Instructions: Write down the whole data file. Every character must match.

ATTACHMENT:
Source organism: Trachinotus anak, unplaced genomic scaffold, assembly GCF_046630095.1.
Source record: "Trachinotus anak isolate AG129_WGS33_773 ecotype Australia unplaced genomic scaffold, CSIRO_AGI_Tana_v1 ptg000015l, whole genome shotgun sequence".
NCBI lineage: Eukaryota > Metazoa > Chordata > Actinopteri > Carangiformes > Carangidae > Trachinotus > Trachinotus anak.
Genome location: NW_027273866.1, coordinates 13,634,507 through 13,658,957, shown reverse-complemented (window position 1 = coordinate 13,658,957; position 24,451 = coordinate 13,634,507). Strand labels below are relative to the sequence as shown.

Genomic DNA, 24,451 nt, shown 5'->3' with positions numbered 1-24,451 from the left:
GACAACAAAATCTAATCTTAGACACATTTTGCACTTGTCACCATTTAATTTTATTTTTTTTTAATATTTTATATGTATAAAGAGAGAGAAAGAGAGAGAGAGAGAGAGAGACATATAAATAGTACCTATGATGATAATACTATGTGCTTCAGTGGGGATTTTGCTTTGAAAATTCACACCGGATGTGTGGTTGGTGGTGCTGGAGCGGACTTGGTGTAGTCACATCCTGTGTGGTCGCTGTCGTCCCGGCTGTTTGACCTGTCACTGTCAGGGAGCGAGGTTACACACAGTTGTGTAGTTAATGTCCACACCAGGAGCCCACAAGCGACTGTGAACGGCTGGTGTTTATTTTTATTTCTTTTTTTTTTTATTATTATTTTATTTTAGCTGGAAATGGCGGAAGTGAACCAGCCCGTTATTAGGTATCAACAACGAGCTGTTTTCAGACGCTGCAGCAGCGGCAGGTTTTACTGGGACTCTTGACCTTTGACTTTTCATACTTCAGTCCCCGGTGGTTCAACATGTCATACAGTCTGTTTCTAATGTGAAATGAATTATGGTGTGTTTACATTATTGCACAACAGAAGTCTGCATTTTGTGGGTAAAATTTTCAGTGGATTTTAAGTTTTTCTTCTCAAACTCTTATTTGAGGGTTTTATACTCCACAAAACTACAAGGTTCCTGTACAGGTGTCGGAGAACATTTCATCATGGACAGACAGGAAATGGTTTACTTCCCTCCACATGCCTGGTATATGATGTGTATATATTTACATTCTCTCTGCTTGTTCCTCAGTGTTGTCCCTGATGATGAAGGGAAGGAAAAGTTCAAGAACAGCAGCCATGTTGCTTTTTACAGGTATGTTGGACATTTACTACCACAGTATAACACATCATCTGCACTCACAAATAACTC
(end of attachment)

Source organism: Trachinotus anak, unplaced genomic scaffold, assembly GCF_046630095.1.
Source record: "Trachinotus anak isolate AG129_WGS33_773 ecotype Australia unplaced genomic scaffold, CSIRO_AGI_Tana_v1 ptg000015l, whole genome shotgun sequence".
NCBI lineage: Eukaryota > Metazoa > Chordata > Actinopteri > Carangiformes > Carangidae > Trachinotus > Trachinotus anak.
Genome location: NW_027273866.1, coordinates 13,634,507 through 13,658,957, shown reverse-complemented (window position 1 = coordinate 13,658,957; position 24,451 = coordinate 13,634,507). Strand labels below are relative to the sequence as shown.

Genomic DNA, 24,451 nt, shown 5'->3' with positions numbered 1-24,451 from the left:
GACAACAAAATCTAATCTTAGACACATTTTGCACTTGTCACCATTTAATTTTATTTTTTTTTAATATTTTATATGTATAAAGAGAGAGAAAGAGAGAGAGAGAGAGAGAGACATATAAATAGTACCTATGATGATAATACTATGTGCTTCAGTGGGGATTTTGCTTTGAAAATTCACACCGGATGTGTGGTTGGTGGTGCTGGAGCGGACTTGGTGTAGTCACATCCTGTGTGGTCGCTGTCGTCCCGGCTGTTTGACCTGTCACTGTCAGGGAGCGAGGTTACACACAGTTGTGTAGTTAATGTCCACACCAGGAGCCCACAAGCGACTGTGAACGGCTGGTGTTTATTTTTATTTCTTTTTTTTTTTATTATTATTTTATTTTAGCTGGAAATGGCGGAAGTGAACCAGCCCGTTATTAGGTATCAACAACGAGCTGTTTTCAGACGCTGCAGCAGCGGCAGGTTTTACTGGGACTCTTGACCTTTGACTTTTCATACTTCAGTCCCCGGTGGTTCAACATGTCATACAGTCTGTTTCTAATGTGAAATGAATTATGGTGTGTTTACATTATTGCACAACAGAAGTCTGCATTTTGTGGGTAAAATTTTCAGTGGATTTTAAGTTTTTCTTCTCAAACTCTTATTTGAGGGTTTTATACTCCACAAAACTACAAGGTTCCTGTACAGGTGTCGGAGAACATTTCATCATGGACAGACAGGAAATGGTTTACTTCCCTCCACATGCCTGGTATATGATGTGTATATATTTACATTCTCTCTGCTTGTTCCTCAGTGTTGTCCCTGATGATGAAGGGAAGGAAAAGTTCAAGAACAGCAGCCATGTTGCTTTTTACAGGTATGTTGGACATTTACTACCACAGTATAACACATCATCTGCACTCACAAATAACTC